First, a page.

Per capita shrimp consumption fell in 2007

After registering a peak in 2006, US per capita shrimp consumption fell 10.7% in 2007, from 4.6 kg in 2006 to 4.1 kg whole shrimp equivalent and similar to the 2004 level.

This fall in domestic consumption is both a result of lower imports and a 45% drop in landings. In 2001, the net foreign supply (NFS) of shrimp to the US (estimated as NFS=imports-exports-reexports) broke a trend in which its growth accompanied the behaviour of domestic consumption, and started to increase in volume above the domestic consumption rate. As can be seen in the chart below, the main reason for that change is that most of the increases in domestic consumption of shrimp were accounted for by an increase in imports, and not by higher domestic production. In fact, since 2001, whole equivalent imports have accounted for over 90% of domestic consumption of shrimp in the US, and in 2007, this share was 94%, the highest in the last ten years.


The US economy appears to be heading for what many analysts see as the beginning of a recession. What at first seemed to be just problems in the financial system has also become a problem in the non financial sector of the economy. The tightening of credit, the higher level of prices, and the negative perspectives for the level of employment, have contributed to a drop in consumer confidence to the lowest level in five years, according to a Consumer Confidence Index. Consumers are reported to be already changing some consumption habits, moving to cheaper varieties of groceries, or to lower-cost substitutes. The slowdown of the economy will surely affect the restaurant industry, one of the main channels of consumption. Already in 2007, this industry grew just 1%, according to some researchers. Also, consumer spending, which accounts for two thirds of economic activity in the US, is reportedly slowing down; even in December, a month in which it usually increases, it remained almost unchanged compared to the previous month. All this sets a particularly uncertain scene for shrimp consumption and demand, taking in consideration that it is often seen as a luxury item.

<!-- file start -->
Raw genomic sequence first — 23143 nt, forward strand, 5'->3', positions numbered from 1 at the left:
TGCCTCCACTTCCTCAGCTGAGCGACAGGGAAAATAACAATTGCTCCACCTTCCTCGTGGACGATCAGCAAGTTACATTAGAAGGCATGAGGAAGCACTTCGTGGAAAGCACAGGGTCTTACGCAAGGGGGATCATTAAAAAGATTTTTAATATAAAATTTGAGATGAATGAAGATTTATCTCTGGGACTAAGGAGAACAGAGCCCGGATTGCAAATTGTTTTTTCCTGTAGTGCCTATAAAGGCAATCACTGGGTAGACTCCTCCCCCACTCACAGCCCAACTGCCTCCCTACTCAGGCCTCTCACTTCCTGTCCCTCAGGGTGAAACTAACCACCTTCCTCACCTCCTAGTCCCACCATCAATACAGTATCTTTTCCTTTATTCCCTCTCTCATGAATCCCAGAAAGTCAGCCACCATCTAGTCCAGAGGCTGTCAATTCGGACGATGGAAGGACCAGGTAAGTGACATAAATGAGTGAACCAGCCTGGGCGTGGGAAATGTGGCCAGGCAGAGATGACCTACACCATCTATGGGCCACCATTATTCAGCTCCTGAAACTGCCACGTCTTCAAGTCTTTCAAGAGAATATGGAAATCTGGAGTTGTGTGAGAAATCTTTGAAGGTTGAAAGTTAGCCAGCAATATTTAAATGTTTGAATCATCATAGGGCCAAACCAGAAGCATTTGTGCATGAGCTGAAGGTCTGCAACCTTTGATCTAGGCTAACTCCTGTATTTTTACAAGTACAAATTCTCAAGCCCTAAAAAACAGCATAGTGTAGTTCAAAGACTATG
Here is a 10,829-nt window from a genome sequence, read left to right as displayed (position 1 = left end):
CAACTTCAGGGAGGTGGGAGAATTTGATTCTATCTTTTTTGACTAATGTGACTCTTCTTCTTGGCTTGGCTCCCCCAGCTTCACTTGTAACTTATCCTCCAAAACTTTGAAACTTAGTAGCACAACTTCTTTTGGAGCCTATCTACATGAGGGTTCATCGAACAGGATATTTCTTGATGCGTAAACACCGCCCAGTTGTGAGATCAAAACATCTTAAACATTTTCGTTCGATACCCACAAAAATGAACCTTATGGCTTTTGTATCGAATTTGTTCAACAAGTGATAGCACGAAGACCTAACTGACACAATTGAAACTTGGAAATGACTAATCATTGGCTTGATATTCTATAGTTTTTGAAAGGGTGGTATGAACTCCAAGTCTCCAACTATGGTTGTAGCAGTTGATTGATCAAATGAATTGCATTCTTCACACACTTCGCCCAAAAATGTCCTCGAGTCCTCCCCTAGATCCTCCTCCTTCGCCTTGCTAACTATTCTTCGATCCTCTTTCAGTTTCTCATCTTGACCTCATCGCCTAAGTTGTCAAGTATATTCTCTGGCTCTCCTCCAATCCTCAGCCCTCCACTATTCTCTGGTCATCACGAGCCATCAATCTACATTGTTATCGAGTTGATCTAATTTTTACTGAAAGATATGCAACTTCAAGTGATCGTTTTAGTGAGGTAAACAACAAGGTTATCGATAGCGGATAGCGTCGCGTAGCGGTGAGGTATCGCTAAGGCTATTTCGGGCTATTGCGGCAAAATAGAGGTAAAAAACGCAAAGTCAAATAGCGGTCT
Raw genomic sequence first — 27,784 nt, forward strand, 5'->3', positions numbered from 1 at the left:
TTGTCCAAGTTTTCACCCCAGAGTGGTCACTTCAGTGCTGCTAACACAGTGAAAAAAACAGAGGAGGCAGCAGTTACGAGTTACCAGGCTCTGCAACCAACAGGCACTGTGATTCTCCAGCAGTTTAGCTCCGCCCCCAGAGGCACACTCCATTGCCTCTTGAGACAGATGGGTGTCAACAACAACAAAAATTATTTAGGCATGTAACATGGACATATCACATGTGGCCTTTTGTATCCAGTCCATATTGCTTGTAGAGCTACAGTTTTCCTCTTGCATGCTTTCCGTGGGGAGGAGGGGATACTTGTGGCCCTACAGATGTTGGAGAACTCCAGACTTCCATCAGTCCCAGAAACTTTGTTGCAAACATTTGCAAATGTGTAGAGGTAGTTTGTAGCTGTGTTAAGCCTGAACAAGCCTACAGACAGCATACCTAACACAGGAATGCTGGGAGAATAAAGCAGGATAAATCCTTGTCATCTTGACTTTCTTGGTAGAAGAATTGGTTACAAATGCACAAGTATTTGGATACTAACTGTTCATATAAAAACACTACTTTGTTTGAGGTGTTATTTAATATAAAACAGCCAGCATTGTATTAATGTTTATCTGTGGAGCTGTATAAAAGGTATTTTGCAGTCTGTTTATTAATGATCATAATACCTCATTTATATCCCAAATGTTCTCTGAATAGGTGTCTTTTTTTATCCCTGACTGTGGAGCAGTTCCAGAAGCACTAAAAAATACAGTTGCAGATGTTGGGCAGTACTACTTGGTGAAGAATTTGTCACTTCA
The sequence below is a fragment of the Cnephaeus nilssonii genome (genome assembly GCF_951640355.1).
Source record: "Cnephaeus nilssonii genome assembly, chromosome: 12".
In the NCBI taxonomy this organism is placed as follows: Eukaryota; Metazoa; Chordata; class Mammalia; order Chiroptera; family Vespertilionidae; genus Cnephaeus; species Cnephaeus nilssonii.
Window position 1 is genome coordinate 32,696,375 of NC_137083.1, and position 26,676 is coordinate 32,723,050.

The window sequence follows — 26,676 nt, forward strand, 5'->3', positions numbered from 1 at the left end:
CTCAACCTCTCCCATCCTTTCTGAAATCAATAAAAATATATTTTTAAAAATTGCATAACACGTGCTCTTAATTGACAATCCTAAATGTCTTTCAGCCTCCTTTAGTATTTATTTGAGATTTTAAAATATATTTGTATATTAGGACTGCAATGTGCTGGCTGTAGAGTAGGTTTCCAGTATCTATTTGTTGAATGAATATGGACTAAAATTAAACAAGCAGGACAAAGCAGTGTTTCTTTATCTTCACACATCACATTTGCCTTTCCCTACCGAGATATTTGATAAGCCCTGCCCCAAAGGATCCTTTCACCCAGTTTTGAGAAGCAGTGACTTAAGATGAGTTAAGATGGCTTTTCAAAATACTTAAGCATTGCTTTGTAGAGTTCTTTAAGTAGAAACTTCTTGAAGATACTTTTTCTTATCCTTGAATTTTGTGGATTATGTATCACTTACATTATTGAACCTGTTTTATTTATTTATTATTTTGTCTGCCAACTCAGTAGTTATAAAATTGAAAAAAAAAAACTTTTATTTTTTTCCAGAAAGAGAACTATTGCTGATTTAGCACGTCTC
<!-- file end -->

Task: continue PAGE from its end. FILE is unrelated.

Regarding initial 2008 indications, January landings of shrimp grew 42.6% compared to January 2007, but the level of activity is considered slow. January imports remained almost unchanged compared to January 2007, -0.5% in volume and +1.3% in value. This slight overall variation, is mainly due to a growth in imports of peeled and headless shell-on shrimp almost compensating a fall in volumes for the remaining products. Based on forecasts for the economy, an increase in demand for shrimp may not be expected at this point.

Regarding supply, two facts should be highlighted for the current year. First of all, the various rulings of the WTO against the zeroing and bonding policies along with likely duty cuts following the administrative reviews of the DOC should grant better access to the main suppliers . On the other hand, the SSA has started a campaign (which many see as a strong political lobby strategy) to enhance controls on imported shrimp in order to restrict access to the US market to low quality products. Many see this campaign as a way to establish non-duty barriers to imports, not to protect US consumers but the domestic production.

May 2008

the Fish Site Editor

Learn more